With all the reunification celebrations taking place, I figured that one more Jerusalem column can’t hurt. Here’s a little vignette to illustrate my Jerusalem Syndrome.
Besides my childhood, I lived in Israel from 1999 to 2007; at some point during that period, negotiations on giving up East Jerusalem and the Temple Mount were intensifying.
I was beside myself.
Each day as I walked to work I would pass the window of a Judaica shop. There was this beautiful menorah; its foreground had petite thimble-sized glass cups with just enough room to slide a wick in and kindle it. It was shaped by the finest silver arc, almost thread-like, with silhouettes of different sized and shaped Jerusalem-domed buildings in an array of colored glass, all under a golden setting sun, hanging by a thread. It was exquisite. Like nothing I had seen before.
As the negotiations for Jerusalem intensified and I kept passing this menorah, somehow in my mind they became intertwined as one. I dreamed of buying that menorah. But I was an idealistic Israeli newbie and could hardly afford what to me was a small fortune of $250 for a menorah. I had just completed an unpaid internship and was still in the “is it a want or a need” phase of life before buying anything.
But each day as the news about dividing Jerusalem became more dire, I started looking at it as a symbol of my Jerusalem; I imaged myself, teary-eyed, wistfully telling little children one day, “you know in my time, when, after thousands of years, we had Jerusalem again…”
That was it. When I hit that low, I succumbed. I figured out a way to buy the luminescent menorah. I needed to have my version of a “Yerushalayim shel Zahav,” Jerusalem of Gold, with me at home.
A few weeks later, my parents and little brother joined me for Chanukah. That year, there truly was this sense of Jerusalem being in trouble. Jerusalem was literally empty. Her streets and shops, deserted.
We lit that arced stained glass menorah in Jerusalem. Between the quality of the colored stained glass and the dancing flames shining upon this little suspended Jerusalem, it was magical.
Meanwhile, the negotiations hadn’t relented. If anything, they intensified. As they suddenly took an accelerated turn, hundreds of thousands of Israelis, almost like a primal outpouring, gathered in the streets of Jerusalem to show that the people of Israel stand with Jerusalem, eternally. This massive demonstration was organized in a matter of mere days.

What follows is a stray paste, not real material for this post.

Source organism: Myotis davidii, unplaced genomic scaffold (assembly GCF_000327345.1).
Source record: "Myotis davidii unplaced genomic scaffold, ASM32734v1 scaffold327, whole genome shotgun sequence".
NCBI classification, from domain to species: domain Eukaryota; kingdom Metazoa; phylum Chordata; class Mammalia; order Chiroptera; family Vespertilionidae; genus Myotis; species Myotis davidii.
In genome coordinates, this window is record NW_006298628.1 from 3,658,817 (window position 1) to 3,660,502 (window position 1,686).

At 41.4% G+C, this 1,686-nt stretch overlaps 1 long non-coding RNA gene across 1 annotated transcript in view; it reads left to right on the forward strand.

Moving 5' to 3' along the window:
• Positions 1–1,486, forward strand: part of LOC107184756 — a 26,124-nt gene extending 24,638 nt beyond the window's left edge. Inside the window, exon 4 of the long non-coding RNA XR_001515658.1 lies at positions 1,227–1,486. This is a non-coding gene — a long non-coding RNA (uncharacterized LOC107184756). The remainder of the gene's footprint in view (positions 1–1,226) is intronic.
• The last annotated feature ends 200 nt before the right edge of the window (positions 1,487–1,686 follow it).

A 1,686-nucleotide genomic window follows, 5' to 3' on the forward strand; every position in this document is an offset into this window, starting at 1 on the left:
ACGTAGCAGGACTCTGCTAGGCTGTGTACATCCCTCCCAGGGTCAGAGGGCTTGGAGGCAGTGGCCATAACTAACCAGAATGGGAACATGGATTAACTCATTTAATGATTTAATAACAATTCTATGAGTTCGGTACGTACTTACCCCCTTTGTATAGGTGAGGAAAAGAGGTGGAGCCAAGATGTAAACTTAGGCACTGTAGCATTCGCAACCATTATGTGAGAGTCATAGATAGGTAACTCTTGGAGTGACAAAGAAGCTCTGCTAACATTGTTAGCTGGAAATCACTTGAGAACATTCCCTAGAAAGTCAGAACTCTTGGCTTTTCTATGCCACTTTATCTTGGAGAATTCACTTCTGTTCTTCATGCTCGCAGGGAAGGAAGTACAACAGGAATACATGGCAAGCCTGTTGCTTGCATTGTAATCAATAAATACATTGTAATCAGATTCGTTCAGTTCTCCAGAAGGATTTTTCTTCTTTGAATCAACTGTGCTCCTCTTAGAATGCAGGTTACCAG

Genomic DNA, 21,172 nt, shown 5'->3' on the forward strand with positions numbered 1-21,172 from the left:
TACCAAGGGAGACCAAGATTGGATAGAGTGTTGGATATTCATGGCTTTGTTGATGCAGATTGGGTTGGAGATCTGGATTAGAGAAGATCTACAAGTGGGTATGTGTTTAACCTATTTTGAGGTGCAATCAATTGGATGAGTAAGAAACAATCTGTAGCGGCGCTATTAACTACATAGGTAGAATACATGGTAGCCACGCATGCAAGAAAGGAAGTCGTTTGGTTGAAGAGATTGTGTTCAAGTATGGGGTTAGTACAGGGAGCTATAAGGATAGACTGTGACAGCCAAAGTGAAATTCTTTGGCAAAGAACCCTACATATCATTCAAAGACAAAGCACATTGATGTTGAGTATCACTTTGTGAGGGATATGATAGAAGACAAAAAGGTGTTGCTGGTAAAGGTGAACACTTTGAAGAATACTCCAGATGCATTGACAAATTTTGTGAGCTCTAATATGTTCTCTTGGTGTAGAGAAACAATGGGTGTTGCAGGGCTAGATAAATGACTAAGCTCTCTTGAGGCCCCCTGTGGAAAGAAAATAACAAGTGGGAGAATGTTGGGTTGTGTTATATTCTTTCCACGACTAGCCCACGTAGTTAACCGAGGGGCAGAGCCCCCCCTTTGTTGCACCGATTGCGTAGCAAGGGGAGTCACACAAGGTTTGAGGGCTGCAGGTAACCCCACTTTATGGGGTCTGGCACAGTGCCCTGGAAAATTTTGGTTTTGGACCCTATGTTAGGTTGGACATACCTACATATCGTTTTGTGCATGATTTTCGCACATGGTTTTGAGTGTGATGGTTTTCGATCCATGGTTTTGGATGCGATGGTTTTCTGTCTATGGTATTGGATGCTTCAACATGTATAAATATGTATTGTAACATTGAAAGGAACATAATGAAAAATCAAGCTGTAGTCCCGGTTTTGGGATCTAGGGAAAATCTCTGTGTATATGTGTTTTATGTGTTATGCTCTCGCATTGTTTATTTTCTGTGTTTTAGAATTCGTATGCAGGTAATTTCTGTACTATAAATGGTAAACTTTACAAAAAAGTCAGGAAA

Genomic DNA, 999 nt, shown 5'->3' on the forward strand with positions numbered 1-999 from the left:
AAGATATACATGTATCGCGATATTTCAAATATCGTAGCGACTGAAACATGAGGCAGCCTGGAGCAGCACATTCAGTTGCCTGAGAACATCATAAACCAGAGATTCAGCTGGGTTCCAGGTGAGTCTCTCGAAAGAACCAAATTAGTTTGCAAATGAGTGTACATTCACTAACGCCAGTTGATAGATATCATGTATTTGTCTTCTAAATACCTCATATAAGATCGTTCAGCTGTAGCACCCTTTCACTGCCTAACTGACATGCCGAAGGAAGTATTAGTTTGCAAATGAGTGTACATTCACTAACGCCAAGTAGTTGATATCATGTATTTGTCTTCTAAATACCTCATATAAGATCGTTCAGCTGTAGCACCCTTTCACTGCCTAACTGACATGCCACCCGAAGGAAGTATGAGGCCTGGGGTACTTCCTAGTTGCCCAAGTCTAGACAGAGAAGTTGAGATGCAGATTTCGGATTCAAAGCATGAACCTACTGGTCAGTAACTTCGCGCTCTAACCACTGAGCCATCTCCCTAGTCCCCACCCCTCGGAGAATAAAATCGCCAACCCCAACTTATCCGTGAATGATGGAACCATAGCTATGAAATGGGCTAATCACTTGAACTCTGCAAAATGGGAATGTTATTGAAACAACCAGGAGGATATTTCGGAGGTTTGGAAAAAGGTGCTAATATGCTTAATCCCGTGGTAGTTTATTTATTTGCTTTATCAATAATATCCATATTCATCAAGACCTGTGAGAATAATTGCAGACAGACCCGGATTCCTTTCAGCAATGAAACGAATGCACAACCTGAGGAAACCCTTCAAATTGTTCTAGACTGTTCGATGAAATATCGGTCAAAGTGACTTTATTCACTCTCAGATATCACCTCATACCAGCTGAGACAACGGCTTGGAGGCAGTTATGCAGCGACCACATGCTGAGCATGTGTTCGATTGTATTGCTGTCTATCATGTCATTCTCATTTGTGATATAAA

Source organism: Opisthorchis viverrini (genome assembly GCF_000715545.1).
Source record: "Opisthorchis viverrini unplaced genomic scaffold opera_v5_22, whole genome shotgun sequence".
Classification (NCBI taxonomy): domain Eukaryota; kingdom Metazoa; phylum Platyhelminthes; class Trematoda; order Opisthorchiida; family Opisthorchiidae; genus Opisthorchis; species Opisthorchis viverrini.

Backtrack to the previous summer, when I randomly introduced two people who, happily, had become engaged. A day or two before this Stand With Jerusalem evening was to take place, there was a knock on my door. Ever so kindly, yet surprisingly, the family of the groom delivered by courier an airline ticket for me to be a guest at the wedding.
There I was, living and breathing Jerusalem, waiting to join thousands of my people in solidarity,” le-ma’an Yerushalayim, for the sake of Jerusalem. Yet it is not everyday that someone treats you to an international trip. If you think purchasing the menorah was a big deal for me, you can only imagine how special a trip to the U.S. would have been, not to mention joining in the festivities of a wedding so special to me.
I was torn. A trip to America! But there was Jerusalem to consider.
The flight was literally booked for the night of this demonstration. It felt unreal to me. So many people coming from all over the country, almost pilgrimage-like, to Jerusalem, and for the sake of Jerusalem — and I’m going in the opposite direction? It felt so wrong.
How can I walk away from Jerusalem in her hour of need. How can I not stand with my people, with my Jerusalem? How can I look myself in the eye and miss out on this momentum together with my people and for my people?
I had never had to fight for Jerusalem. This time, it felt like we would all have to fight to keep Jerusalem. Of course I was one person. My presence at the demonstration would hardly register. But that wasn’t the whole point. The point was Jerusalem. But it was me, too.
I went back and forth. A friend of mine thought I was nuts. We would speak intermittently, and she would just ask, “so, you’re going?” Finally, she just ordered a Nesher taxi, told me to pack and be at her apartment at such and such time to be picked up for the airport.
With a heavy heart, I packed. I arrived at her apartment. But I couldn’t go. I canceled the Nesher.
By now it was sunset. We walked out to the streets of Jerusalem; they were already spilling over with people in the tens of thousands. The roads from the Old City and all the way to the Plaza Hotel were crammed. Not a spare inch to be found.
On that night, I joined the multitudes and became just one more person who stood with Jerusalem Eternal.
Each Chanukah thereafter, in Jerusalem, I kindled my own little domed-Jerusalem menorah, suspended by silver thread under an arc and a glowing golden sun that shone by the dancing Chanukah flames.
Copyright Intermountain Jewish News